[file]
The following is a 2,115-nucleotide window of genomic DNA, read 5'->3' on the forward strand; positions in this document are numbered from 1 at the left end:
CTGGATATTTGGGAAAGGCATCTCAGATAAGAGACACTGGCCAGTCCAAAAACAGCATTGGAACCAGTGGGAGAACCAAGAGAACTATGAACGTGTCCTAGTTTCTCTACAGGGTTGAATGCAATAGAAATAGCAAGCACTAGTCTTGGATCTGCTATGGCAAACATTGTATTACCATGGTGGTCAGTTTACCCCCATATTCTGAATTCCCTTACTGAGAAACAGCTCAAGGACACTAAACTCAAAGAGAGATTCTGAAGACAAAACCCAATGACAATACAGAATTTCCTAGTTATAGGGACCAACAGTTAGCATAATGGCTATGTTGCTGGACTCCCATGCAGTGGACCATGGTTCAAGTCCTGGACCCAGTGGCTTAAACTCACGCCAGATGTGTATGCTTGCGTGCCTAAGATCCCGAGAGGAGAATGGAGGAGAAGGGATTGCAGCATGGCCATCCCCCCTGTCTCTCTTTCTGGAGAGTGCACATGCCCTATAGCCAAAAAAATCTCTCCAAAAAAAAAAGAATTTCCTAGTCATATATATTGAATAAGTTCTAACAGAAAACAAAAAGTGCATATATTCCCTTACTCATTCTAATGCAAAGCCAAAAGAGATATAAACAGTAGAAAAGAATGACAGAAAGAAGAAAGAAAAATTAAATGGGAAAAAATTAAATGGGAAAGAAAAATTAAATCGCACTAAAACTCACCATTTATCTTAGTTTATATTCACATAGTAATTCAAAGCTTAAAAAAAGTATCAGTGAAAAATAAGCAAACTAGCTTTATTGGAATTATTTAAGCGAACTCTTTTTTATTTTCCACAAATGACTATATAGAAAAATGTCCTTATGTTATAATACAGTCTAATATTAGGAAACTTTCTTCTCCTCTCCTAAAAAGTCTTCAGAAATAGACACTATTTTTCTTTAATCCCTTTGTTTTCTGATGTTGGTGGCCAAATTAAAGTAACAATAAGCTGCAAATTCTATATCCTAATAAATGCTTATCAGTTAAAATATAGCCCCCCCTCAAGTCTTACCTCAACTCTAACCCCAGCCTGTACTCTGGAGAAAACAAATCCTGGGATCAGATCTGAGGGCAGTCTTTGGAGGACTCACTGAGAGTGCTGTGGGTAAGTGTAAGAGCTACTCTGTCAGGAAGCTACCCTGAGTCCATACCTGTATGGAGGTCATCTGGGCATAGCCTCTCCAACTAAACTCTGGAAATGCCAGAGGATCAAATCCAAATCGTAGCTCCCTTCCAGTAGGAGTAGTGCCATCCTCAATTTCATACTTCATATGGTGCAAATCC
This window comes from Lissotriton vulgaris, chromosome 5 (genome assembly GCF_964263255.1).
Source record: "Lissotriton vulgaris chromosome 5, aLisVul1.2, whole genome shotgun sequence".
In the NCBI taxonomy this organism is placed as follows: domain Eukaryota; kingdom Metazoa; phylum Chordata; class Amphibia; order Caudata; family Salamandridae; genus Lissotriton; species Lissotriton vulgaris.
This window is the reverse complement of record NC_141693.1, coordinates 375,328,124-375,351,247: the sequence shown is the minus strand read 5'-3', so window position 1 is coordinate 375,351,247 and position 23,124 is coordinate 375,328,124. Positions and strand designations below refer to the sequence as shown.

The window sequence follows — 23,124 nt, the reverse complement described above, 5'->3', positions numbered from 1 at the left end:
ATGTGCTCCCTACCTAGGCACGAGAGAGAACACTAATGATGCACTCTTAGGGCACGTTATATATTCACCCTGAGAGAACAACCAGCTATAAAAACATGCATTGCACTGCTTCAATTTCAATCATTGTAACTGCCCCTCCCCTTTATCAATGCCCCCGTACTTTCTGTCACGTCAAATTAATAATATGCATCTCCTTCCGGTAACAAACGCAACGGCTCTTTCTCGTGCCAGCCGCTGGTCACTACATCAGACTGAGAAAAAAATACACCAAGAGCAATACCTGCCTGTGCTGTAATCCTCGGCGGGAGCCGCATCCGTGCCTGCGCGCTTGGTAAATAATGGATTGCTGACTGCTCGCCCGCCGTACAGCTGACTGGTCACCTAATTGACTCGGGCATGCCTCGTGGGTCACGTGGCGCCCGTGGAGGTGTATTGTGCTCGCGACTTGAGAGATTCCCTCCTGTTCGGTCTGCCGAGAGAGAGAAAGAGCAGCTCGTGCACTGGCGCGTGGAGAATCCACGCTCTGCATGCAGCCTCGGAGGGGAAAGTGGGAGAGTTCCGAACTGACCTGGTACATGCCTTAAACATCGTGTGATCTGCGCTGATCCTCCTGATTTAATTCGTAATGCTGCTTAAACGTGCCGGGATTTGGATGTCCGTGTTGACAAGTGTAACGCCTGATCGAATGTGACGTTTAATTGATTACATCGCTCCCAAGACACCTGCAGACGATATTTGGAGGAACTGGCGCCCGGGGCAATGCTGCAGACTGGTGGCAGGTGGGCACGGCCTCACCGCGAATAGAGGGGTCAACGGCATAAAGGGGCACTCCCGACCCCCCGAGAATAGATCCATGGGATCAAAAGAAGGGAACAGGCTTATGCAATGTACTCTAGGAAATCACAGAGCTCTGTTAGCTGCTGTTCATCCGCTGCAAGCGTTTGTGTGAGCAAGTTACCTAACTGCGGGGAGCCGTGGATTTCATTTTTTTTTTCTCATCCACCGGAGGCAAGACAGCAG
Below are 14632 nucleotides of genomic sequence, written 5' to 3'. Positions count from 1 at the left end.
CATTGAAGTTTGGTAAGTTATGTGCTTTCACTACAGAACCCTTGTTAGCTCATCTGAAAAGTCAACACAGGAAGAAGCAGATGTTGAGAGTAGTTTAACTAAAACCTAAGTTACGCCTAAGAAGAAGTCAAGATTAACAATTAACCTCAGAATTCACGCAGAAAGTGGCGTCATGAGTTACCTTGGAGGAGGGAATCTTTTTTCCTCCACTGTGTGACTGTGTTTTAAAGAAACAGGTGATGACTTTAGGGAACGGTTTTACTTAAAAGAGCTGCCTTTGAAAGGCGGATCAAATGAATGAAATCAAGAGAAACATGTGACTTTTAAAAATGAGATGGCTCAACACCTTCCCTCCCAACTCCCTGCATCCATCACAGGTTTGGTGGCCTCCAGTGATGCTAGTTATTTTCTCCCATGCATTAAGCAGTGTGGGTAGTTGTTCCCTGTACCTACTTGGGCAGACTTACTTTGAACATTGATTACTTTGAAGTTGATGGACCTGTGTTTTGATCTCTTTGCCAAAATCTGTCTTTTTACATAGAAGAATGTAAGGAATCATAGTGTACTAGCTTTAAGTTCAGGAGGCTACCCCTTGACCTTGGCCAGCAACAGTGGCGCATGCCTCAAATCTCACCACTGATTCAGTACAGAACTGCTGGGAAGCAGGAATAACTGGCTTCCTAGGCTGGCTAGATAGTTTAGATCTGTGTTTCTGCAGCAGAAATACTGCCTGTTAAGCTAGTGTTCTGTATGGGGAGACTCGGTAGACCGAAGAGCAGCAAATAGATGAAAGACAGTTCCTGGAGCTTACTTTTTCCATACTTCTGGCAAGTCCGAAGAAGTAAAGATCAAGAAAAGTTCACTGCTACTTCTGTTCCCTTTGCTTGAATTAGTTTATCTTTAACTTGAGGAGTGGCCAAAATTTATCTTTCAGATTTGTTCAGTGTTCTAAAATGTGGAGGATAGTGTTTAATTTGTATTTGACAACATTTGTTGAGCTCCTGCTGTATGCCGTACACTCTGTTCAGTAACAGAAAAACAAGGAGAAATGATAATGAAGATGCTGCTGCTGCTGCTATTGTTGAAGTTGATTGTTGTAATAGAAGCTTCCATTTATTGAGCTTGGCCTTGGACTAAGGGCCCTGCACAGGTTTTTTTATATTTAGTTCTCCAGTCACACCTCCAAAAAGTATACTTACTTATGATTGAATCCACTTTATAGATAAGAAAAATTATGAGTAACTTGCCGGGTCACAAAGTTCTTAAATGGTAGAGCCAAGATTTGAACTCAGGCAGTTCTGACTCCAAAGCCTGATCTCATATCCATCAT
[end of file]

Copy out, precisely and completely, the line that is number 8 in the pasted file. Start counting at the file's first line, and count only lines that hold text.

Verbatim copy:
ATGTGCTCCCTACCTAGGCACGAGAGAGAACACTAATGATGCACTCTTAGGGCACGTTATATATTCACCCTGAGAGAACAACCAGCTATAAAAACATGCATTGCACTGCTTCAATTTCAATCATTGTAACTGCCCCTCCCCTTTATCAATGCCCCCGTACTTTCTGTCACGTCAAATTAATAATATGCATCTCCTTCCGGTAACAAACGCAACGGCTCTTTCTCGTGCCAGCCGCTGGTCACTACATCAGACTGAGAAAAAAATACACCAAGAGCAATACCTGCCTGTGCTGTAATCCTCGGCGGGAGCCGCATCCGTGCCTGCGCGCTTGGTAAATAATGGATTGCTGACTGCTCGCCCGCCGTACAGCTGACTGGTCACCTAATTGACTCGGGCATGCCTCGTGGGTCACGTGGCGCCCGTGGAGGTGTATTGTGCTCGCGACTTGAGAGATTCCCTCCTGTTCGGTCTGCCGAGAGAGAGAAAGAGCAGCTCGTGCACTGGCGCGTGGAGAATCCACGCTCTGCATGCAGCCTCGGAGGGGAAAGTGGGAGAGTTCCGAACTGACCTGGTACATGCCTTAAACATCGTGTGATCTGCGCTGATCCTCCTGATTTAATTCGTAATGCTGCTTAAACGTGCCGGGATTTGGATGTCCGTGTTGACAAGTGTAACGCCTGATCGAATGTGACGTTTAATTGATTACATCGCTCCCAAGACACCTGCAGACGATATTTGGAGGAACTGGCGCCCGGGGCAATGCTGCAGACTGGTGGCAGGTGGGCACGGCCTCACCGCGAATAGAGGGGTCAACGGCATAAAGGGGCACTCCCGACCCCCCGAGAATAGATCCATGGGATCAAAAGAAGGGAACAGGCTTATGCAATGTACTCTAGGAAATCACAGAGCTCTGTTAGCTGCTGTTCATCCGCTGCAAGCGTTTGTGTGAGCAAGTTACCTAACTGCGGGGAGCCGTGGATTTCATTTTTTTTTTCTCATCCACCGGAGGCAAGACAGCAG